From £15,6598
Smooth, zesty petrol engine enhances the likeable new Peugeot 308’s already refined nature, but it will cost you a bit extra at the pumps

Our Verdict

Peugeot 308

Peugeot needs its all-new family hatch to be a hit. Is it up to the job?

26 January 2014

What is it?

The Peugeot 308 is the much-anticipated, all-new family hatchback which has been causing something of a stir round these parts, netting no fewer than four stars in our full and comprehensive road test.

That accolade was awarded to the 1.6 e-HDi diesel-powered version. What we have here is the petrol-powered 1.6 THP variant, whose 154bhp makes it the most powerful 308 currently available.

Most powerful, but not the torquiest, mind. The 1.6 THP’s 177lb fit is shaded not only by the 2.0 e-HDi’s 273lb fit, but also the 1.6 e-HDi’s 199lb ft. But no matter, as the THP engine has some endearing qualities all of its own. 

What's it like?

To recap, the new 308 is stylish, impressively well executed and not a little entertaining to drive. 

It’s also willfully different inside, where you’ll find a reduced diameter steering wheel and a de-cluttered dash with centralised touchscreen controls for almost everything – features so consciously distracting that they can at first get in the way of making otherwise objective judgements.

Peugeot’s already familiar 1.6 THP engine adds a hushed, smooth zestiness to the mix that is neatly in keeping with the 308’s aspirationally upmarket demeanour. The engine isn’t quite as engagingly free-revving as Ford’s 1.6T EcoBoost unit, but it’s not far off. 

In this 154bhp form (there’s also a 123bhp variant of the same engine) it’s whisper quiet at tickover or a cruise, usefully thrusting around town and has enough in reserve for a hint of real entertainment on A and B-roads. 

The engine is a good match for the 308’s dynamic package, whose only real bugbear is that reduced-diameter steering wheel. Some drivers may adapt straight away, but for others the extra leverage required at the helm to apply steering inputs, allied to inconsistent power steering weighting, can make it hard to place and turn the car with consistent accuracy. The familiarity of daily use would offset this, but on a short test drive it could make or break the deal.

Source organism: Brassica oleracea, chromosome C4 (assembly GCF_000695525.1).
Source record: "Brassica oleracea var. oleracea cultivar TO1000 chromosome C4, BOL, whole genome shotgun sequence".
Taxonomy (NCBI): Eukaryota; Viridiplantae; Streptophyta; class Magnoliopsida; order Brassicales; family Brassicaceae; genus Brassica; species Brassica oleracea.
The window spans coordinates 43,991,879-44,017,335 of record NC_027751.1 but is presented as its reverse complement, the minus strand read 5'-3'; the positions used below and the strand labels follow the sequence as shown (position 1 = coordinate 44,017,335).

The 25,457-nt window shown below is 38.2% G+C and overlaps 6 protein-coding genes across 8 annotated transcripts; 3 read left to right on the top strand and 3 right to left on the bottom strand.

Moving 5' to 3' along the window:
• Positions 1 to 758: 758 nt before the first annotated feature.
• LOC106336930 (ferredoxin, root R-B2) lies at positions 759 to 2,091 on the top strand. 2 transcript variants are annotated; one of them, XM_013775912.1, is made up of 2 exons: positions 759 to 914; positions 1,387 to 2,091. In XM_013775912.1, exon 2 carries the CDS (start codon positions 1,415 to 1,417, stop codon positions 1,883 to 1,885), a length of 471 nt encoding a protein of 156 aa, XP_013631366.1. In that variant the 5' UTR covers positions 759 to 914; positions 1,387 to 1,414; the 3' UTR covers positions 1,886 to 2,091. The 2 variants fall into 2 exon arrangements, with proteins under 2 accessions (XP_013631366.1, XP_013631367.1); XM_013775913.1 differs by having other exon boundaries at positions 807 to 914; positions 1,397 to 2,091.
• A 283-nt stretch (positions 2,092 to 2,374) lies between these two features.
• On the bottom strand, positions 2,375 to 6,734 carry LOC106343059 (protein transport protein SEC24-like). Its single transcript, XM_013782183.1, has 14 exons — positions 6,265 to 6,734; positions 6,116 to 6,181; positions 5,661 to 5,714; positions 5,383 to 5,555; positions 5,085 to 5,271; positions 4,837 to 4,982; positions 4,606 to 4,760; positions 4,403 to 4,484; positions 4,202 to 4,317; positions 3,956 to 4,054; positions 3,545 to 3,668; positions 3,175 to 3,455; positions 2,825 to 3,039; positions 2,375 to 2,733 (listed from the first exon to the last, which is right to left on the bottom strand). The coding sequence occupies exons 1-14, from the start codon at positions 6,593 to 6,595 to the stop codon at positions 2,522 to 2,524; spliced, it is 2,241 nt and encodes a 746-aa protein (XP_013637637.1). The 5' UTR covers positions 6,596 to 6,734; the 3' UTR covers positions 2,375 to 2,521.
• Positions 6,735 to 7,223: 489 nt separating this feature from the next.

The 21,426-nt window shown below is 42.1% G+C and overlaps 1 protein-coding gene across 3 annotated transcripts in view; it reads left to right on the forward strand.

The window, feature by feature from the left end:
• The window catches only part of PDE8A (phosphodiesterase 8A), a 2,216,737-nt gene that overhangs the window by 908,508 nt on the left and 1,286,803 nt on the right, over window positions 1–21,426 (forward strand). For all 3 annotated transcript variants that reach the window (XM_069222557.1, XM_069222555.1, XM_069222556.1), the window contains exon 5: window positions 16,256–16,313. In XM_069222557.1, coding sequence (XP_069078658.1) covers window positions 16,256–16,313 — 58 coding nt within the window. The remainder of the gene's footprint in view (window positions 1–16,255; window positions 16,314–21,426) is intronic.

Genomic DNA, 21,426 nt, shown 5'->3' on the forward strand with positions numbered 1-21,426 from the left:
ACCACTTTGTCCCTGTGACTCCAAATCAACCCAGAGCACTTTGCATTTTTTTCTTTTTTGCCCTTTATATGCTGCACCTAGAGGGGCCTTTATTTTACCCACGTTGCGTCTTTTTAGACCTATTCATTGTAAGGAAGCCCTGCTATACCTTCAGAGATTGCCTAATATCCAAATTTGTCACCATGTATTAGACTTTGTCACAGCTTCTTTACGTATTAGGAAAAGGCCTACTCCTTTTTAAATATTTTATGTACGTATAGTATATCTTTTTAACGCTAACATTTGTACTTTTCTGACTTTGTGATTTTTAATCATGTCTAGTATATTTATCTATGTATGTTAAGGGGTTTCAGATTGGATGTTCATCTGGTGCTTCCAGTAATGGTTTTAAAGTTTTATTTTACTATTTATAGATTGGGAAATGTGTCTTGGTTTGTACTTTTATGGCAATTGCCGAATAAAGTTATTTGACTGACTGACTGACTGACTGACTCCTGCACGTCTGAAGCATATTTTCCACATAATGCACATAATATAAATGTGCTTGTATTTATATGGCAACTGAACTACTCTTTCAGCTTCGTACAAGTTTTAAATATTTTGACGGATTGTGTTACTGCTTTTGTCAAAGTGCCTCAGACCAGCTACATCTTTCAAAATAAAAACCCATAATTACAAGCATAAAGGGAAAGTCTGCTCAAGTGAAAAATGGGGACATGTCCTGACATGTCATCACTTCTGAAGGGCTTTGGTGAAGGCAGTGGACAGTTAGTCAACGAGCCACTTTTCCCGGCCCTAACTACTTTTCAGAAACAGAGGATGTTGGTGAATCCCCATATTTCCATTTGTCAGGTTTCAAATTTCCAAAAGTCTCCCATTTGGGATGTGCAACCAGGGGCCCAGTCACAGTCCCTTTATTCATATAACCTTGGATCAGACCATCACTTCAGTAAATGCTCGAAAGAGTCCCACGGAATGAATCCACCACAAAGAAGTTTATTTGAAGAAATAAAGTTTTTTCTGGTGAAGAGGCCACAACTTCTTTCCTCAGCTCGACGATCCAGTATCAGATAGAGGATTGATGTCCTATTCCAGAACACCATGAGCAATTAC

The 1.6 THP comes at a price, of course, bringing with it higher running costs than the 1.6 diesel (offset in part by a £400 or so cheaper like-for-like asking price). 

Peugeot claims 134g/km of CO2 emissions and combined economy of 48.7mpg, but in the real world it’s an act of sustained restraint to better 40mpg where the e-HDi would be rolling along happily around the 50mpg mark.  

As we’ve noted before, the as-tested top-level Feline trim comes with 18-inch wheels that do a fine job of transmitting more bump-thump into the cabin than you might like. Better to go for the cheaper (by £1600) Allure trim with its 17s.

Should I buy one?

Whether you go for the Peugeot 308 at all is another matter. If petrol is your thing, comparably specced and engined Focus EcoBoost 1.6T will engage the keen driver with more conviction, while a Volkswagen Golf is simply a better-quality product, albeit a more expensive one with like-for-like specification and engines.

But as it stands, the 308 is now a convincing contender in the family hatch fray and shouldn’t be overlooked.